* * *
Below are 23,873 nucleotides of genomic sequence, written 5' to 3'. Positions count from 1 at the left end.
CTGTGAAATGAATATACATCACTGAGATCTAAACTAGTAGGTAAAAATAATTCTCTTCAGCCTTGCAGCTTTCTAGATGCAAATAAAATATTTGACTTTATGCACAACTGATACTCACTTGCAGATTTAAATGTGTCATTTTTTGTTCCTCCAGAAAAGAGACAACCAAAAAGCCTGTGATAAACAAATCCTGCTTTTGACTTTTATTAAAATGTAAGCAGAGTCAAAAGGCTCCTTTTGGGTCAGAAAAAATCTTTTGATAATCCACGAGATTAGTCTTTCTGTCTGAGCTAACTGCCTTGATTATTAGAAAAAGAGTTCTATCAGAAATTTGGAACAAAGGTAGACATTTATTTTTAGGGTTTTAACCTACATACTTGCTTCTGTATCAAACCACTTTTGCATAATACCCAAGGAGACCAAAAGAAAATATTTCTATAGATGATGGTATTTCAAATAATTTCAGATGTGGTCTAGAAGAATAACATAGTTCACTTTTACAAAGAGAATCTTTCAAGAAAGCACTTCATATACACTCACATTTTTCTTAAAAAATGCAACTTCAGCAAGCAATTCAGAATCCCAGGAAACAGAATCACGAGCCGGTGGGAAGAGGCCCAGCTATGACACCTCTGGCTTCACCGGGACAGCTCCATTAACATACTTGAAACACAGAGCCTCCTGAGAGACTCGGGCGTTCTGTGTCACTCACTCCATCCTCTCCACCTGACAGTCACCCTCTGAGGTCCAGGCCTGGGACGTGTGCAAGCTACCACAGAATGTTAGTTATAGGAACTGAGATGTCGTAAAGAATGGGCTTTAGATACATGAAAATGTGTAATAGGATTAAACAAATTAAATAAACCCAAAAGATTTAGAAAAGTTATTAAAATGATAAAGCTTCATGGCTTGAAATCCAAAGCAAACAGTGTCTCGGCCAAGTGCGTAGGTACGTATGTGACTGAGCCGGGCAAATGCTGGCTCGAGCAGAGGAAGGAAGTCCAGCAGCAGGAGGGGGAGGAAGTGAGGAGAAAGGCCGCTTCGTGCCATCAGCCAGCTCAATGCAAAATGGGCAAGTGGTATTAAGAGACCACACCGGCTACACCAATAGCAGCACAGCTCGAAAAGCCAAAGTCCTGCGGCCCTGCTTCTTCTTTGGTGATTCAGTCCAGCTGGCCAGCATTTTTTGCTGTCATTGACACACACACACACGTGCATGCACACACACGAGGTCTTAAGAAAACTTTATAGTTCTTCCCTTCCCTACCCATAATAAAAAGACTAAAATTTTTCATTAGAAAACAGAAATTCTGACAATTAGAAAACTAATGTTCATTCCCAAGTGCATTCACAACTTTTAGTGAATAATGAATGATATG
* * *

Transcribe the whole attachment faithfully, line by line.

Below are 23,873 nucleotides of genomic sequence, written 5' to 3'. Positions count from 1 at the left end.
CTGTGAAATGAATATACATCACTGAGATCTAAACTAGTAGGTAAAAATAATTCTCTTCAGCCTTGCAGCTTTCTAGATGCAAATAAAATATTTGACTTTATGCACAACTGATACTCACTTGCAGATTTAAATGTGTCATTTTTTGTTCCTCCAGAAAAGAGACAACCAAAAAGCCTGTGATAAACAAATCCTGCTTTTGACTTTTATTAAAATGTAAGCAGAGTCAAAAGGCTCCTTTTGGGTCAGAAAAAATCTTTTGATAATCCACGAGATTAGTCTTTCTGTCTGAGCTAACTGCCTTGATTATTAGAAAAAGAGTTCTATCAGAAATTTGGAACAAAGGTAGACATTTATTTTTAGGGTTTTAACCTACATACTTGCTTCTGTATCAAACCACTTTTGCATAATACCCAAGGAGACCAAAAGAAAATATTTCTATAGATGATGGTATTTCAAATAATTTCAGATGTGGTCTAGAAGAATAACATAGTTCACTTTTACAAAGAGAATCTTTCAAGAAAGCACTTCATATACACTCACATTTTTCTTAAAAAATGCAACTTCAGCAAGCAATTCAGAATCCCAGGAAACAGAATCACGAGCCGGTGGGAAGAGGCCCAGCTATGACACCTCTGGCTTCACCGGGACAGCTCCATTAACATACTTGAAACACAGAGCCTCCTGAGAGACTCGGGCGTTCTGTGTCACTCACTCCATCCTCTCCACCTGACAGTCACCCTCTGAGGTCCAGGCCTGGGACGTGTGCAAGCTACCACAGAATGTTAGTTATAGGAACTGAGATGTCGTAAAGAATGGGCTTTAGATACATGAAAATGTGTAATAGGATTAAACAAATTAAATAAACCCAAAAGATTTAGAAAAGTTATTAAAATGATAAAGCTTCATGGCTTGAAATCCAAAGCAAACAGTGTCTCGGCCAAGTGCGTAGGTACGTATGTGACTGAGCCGGGCAAATGCTGGCTCGAGCAGAGGAAGGAAGTCCAGCAGCAGGAGGGGGAGGAAGTGAGGAGAAAGGCCGCTTCGTGCCATCAGCCAGCTCAATGCAAAATGGGCAAGTGGTATTAAGAGACCACACCGGCTACACCAATAGCAGCACAGCTCGAAAAGCCAAAGTCCTGCGGCCCTGCTTCTTCTTTGGTGATTCAGTCCAGCTGGCCAGCATTTTTTGCTGTCATTGACACACACACACACGTGCATGCACACACACGAGGTCTTAAGAAAACTTTATAGTTCTTCCCTTCCCTACCCATAATAAAAAGACTAAAATTTTTCATTAGAAAACAGAAATTCTGACAATTAGAAAACTAATGTTCATTCCCAAGTGCATTCACAACTTTTAGTGAATAATGAATGATATG